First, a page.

Don’t Call Him a Hero: A Jersey Runner’s Inspiring Battle With Severe Osteoporosis

Don’t call Patrick Alcasid a hero.

He didn’t ask for three stress fractures in a row. He didn’t ask for hypercalciuria. And he didn’t ask for severe osteoporosis at age 37. All he ever wanted to do was run.

But despite his modesty, his calm voice and his even-tempered demeanor, make no mistake: Patrick is tough as nails. Jersey tough.

I caught up with Patrick — a fellow member of Christian Brothers Academy’s class of 1991 — earlier this winter at a coffee shop near his home on the Jersey Shore. And after nearly 24 years, I really didn’t know what to expect. But he immediately greeted me with a hug, as if no time at all had passed. It’s impossible not to feel both at ease and energized  when you’re around him.

Patrick’s journey as a runner would be arduous even without his health issues. He and his wife Nina are both doctors who work up to 110 hours per week, and they have a young child. That’d be more than enough for just about anyone, but the unflappable Patrick realized in his mid-30s that all the fruits of his hard work would be worthless if he couldn’t enjoy them. He told me, “I was at the point in my life where I was like, ‘Wow, this is great. I have my career.  I have my family. Now, what kind of internal goal could I have? In order to raise my family and be there for my kids forever, for how ever long it takes, I’d better take care of my health.”

This part of the story is familiar to a lot of us. When he was young and single, with plenty of time on his hands, he ran on and off. But then the pressures of work and  family started to pile up, and in his own words, Patrick “wasn’t doing anything active at all.” He chose running for the same reason many people do — it’s simple. He started out with the goal of running a two-mile race in Manasquan. But then he caught the bug.

Unfortunately for Patrick, he already had a big hobby. Fortunately for him, it was one he could combine with his newfound passion for running — because he’s a Disney fanatic. A cousin told him about the Disney Wine and Dine Half Marathon, which winds through the parks and ends in EPCOT with a finish line party that boasts great food, plenty of vino, a DJ, character meets and lots of other fun. So that became his goal.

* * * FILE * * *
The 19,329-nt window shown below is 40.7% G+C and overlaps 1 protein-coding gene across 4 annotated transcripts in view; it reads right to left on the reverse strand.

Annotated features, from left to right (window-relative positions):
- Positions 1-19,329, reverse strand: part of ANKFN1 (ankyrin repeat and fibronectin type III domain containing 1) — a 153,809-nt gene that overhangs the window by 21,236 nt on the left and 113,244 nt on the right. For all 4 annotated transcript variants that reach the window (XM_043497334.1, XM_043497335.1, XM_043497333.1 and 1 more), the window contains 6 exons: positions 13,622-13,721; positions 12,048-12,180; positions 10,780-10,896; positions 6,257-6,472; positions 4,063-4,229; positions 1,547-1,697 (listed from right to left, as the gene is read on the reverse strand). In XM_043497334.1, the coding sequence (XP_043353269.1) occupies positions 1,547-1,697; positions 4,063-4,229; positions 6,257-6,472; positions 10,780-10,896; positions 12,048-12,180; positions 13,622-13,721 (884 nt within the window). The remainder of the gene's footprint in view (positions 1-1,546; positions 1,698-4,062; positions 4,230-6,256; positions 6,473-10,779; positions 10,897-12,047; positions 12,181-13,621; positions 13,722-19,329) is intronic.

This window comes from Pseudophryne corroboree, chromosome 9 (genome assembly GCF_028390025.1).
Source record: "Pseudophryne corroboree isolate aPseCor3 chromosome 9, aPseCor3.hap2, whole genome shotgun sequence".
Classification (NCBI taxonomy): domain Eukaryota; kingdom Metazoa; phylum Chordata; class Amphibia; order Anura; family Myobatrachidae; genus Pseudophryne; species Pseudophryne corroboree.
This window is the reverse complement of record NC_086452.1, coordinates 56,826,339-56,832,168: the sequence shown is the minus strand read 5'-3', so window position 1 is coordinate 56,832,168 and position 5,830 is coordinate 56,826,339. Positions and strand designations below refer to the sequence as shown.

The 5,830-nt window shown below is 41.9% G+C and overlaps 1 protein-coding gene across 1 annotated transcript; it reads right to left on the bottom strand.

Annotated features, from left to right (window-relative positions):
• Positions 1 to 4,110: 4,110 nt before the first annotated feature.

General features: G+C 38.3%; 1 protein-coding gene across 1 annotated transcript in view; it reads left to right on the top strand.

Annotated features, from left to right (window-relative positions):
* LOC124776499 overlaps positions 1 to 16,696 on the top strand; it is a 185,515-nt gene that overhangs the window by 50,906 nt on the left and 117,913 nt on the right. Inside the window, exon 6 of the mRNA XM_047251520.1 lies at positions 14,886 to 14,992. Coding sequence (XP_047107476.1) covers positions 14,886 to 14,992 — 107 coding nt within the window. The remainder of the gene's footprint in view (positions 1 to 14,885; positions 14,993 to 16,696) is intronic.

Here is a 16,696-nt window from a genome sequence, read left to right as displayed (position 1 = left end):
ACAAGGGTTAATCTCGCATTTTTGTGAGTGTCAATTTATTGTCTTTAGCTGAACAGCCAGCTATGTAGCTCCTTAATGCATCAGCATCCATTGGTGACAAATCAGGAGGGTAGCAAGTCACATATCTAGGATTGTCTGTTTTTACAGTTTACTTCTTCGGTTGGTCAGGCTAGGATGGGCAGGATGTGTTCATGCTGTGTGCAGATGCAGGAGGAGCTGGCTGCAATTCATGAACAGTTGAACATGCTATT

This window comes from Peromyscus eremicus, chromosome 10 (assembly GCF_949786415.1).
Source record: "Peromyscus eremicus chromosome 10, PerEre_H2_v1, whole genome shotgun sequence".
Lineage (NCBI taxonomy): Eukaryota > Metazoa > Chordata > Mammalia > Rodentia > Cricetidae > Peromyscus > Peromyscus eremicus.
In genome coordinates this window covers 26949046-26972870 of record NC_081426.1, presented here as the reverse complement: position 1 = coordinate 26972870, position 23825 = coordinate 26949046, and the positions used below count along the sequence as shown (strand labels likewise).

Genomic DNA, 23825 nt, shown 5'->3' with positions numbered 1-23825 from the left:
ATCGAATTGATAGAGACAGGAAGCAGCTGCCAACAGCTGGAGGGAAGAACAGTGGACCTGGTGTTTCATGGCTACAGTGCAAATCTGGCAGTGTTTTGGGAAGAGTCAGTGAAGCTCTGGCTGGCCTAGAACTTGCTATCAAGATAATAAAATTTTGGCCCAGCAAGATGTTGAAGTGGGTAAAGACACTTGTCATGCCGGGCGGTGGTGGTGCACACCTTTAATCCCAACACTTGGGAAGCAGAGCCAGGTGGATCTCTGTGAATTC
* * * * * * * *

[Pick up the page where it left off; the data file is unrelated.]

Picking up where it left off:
Training started to go really well. Patrick ran a sub-24:00 5K, and his longer runs had him on track to finish the 13.1 miles in under two hours. And then: disaster. Every runner’s worst nightmare struck. Patrick suffered a stress fracture in his leg. And as soon as that one healed, he got another. And then a third.

He says his doctors had begun to joke, “Maybe you have osteoporosis. Why do you keep breaking things?” But by the third stress fracture, everyone realized that there was something wrong. It wasn’t just bad luck, or overtraining, or rushing back too fast after the last injury. So Patrick underwent a bone scan, and at age 38, he learned that he had severe osteoporosis. His scan suggested he had the bone density of a 78-year-old woman.

It turns out that Patrick suffers from hypercalciuria, a kidney disorder that causes him to excrete too much calcium. That calcium has to come from somewhere — and you guessed it, it comes from his bones.

Anyone who’s ever had a major illness, surgery or injury that requires time and lots of doctor visits knows that it’s very easy to get sucked into a vicious cycle of doubt, anger and self-pity. But that’s just not Patrick. He spent about a year and a half as a patient, but he simply wouldn’t let it get in the way of life or drag him down. He says, “I kept myself busy. In that year, I took four days off…  And one of the biggest hurdles was trying to ignore the naysayers…  But there’s a handful who said, ‘You’ll never run again.’ One of them even said, ‘Your dreams are shattered.’ Well no, they’re not shattered. So I kind of used that in almost a selfish way, like ‘I’ll show them.’